What is the rest of the message, I asked Green, who is 23 and headed for Yale Law School. His written answer was: "If America returns to unilateralism, it will be sowing the seeds of its future insecurity. My generation was not around when we won World War II, rebuilt Western Europe and protected South Korea (news - web sites) from communism. Even the fall of the Berlin Wall is a preteen memory. As my generation has begun to form opinions of America, it sees a generally unilateralist foreign policy that prioritizes force over diplomacy."

Rumsfeld, and President Bush (news - web sites) as well, might not like that phrasing, but they should start to listen to it. If they don't, it's going to be more and more dangerous to go to McDonald's anywhere outside the war capital.



More about Americans for Informed Democracy



Read more about Americans for Informed Democracy at:

Americans for Informed Democracy

Americans for Informed Democracy (AID) is a non-partisan organization that seeks to raise awareness in the U.S. about world opinions of American foreign policy and to counteract anti-American sentiment overseas, with the goal of inspiring greater multilateralism in world affairs. AID fulfills its mission by fostering international dialogue, publishing opinion pieces, articulating positions on issues of global importance, and organizing demonstrations. Currently, AID has over 275 members, representing more than 25 U.S. universities and residing in more than 10 countries.

Since its establishment in October of 2002, AID has brought together hundreds of young Americans, Europeans, and Muslims to discuss anti-Americanism, transatlantic relations, and the compatibility of the Western and Islamic worlds. AID members also have written op-eds in the L.A. Times and Christian Science Monitor, and been interviewed by the New York Times, MSNBC, and CNN.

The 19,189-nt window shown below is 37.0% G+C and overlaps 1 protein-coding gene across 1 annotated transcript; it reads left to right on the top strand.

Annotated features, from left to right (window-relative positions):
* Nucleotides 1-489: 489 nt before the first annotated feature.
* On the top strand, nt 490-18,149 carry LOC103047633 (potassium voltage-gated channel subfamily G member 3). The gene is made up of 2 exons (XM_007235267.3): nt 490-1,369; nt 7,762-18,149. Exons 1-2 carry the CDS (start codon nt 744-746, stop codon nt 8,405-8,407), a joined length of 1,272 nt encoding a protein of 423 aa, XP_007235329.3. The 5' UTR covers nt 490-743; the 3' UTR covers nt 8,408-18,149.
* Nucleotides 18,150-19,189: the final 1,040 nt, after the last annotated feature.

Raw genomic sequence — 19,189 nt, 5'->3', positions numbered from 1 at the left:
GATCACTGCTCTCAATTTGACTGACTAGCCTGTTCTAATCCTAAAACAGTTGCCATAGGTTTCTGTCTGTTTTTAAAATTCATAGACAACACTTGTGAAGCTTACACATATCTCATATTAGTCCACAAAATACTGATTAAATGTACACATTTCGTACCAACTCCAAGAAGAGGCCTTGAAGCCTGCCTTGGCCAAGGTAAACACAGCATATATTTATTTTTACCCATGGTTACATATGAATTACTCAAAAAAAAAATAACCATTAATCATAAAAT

Expanding AID's Mission to the U.S.:

We are currently in the process of expanding our multilateral mission to college campuses and cities throughout the U.S. As part of that expansion, we are looking for individuals to serve as "AID representatives" to universities and urban areas across America.

Being a representative will require an incredibly small time commitment, but will be incredibly meaningful. Basically, a representative will have two roles. First, AID is building contacts with policymakers, academics, and activists from around the U.S. Sometimes, these scholars are interested in speaking to groups in their hometown area. We want to put interested scholars in contact with representatives from their hometown area to setup AID speaking events. Second, on a quarterly basis, AID is going to send out detailed plans for an event to foster dialogue and raise global consciousness at universities across America. We will send this information to representatives, and then if representatives have time they can try to organize an event in line with AID's national agenda.

If you are willing to serve as a representative to your campus or city, please e-mail seth.green@new.ox.ac.uk and specifically put in the subject title of your e-mail the words "AID representative".